And since you protected your lien rights with a preliminary notice, the GC will know you’re not all bark — that NOI has bite.
File a mechanics lien
You’re running a business, and you can’t be a creditor to a contractor. If the GC still isn’t paying your invoices, you might need to file a mechanics lien.
Mechanics liens are the best tools subcontractors can use to get payments rolling. The thing about a mechanics lien is that it attaches to the property, not the contractor. For that reason, it’s especially useful in getting the ball rolling. If the GC isn’t paying you, the owner will find out, which could be trouble for the GC.
On the other hand, if the GC isn’t getting paid either, filing a mechanics lien against the property also helps them. The mechanics lien will affect the owner’s ability to get financing and can also make the property less liquid. Both of those scenarios are bad for an owner of a property under construction.
File a lien now!
Levelset takes all of the guesswork out of the filing process. We’ll research the project information and ensure your claim is done right.
Take them to court
On the off chance that you haven’t been following Levelset’s blog for long, you might not have realized how important it is to protect your lien rights. If you haven’t sent preliminary notice, it might be too late. But you do still have the chance to file a lawsuit.
Going to court is expensive, and it’s rarely fast. If your GC doesn’t owe you much, small claims court (or writing off the bad debt) might be best. But if it’s a lot of money, you’re going to need a lawyer, and court fees aren’t cheap. Court can be a means to an end, however, and you can recover at least some of your cash.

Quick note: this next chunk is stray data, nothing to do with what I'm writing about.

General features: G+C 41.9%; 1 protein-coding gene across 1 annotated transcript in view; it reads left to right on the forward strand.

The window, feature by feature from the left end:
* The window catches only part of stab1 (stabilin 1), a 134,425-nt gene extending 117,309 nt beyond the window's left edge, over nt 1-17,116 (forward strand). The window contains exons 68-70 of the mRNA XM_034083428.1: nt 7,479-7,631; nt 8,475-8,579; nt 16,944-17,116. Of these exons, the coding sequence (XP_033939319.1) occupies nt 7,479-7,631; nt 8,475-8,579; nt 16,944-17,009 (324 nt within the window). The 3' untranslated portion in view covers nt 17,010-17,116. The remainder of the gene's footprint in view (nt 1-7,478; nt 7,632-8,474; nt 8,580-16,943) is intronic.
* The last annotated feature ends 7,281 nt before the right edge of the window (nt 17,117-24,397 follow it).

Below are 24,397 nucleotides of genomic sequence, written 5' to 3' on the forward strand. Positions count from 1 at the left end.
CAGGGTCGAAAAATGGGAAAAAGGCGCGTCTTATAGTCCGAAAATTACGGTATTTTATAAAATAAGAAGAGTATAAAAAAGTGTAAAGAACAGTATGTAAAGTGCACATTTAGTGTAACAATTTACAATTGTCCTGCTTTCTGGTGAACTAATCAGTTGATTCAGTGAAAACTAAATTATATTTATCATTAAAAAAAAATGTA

Do keep in mind that even if you file a mechanics lien, you might be forced to foreclose upon the lien. That means you might end up in court. However, foreclosing on a lien forces the sale of a property, which most owners won’t do willingly. You stand a far better chance of avoiding court if you protect your lien rights and file mechanics lien.
It doesn’t matter why — you need to get paid
If you’re protecting your lien rights, it doesn’t matter why you aren’t getting paid. Regardless of the reason, nothing about your course has to change. You’re going to send a preliminary notice, a reminder, and then a notice of intent, and file a mechanics lien regardless of who’s fault it is (outside of your own, of course). Your lien rights are the professional and preferred way to subcontractors to recover money owed to them. Make sure you’re being smart about yours.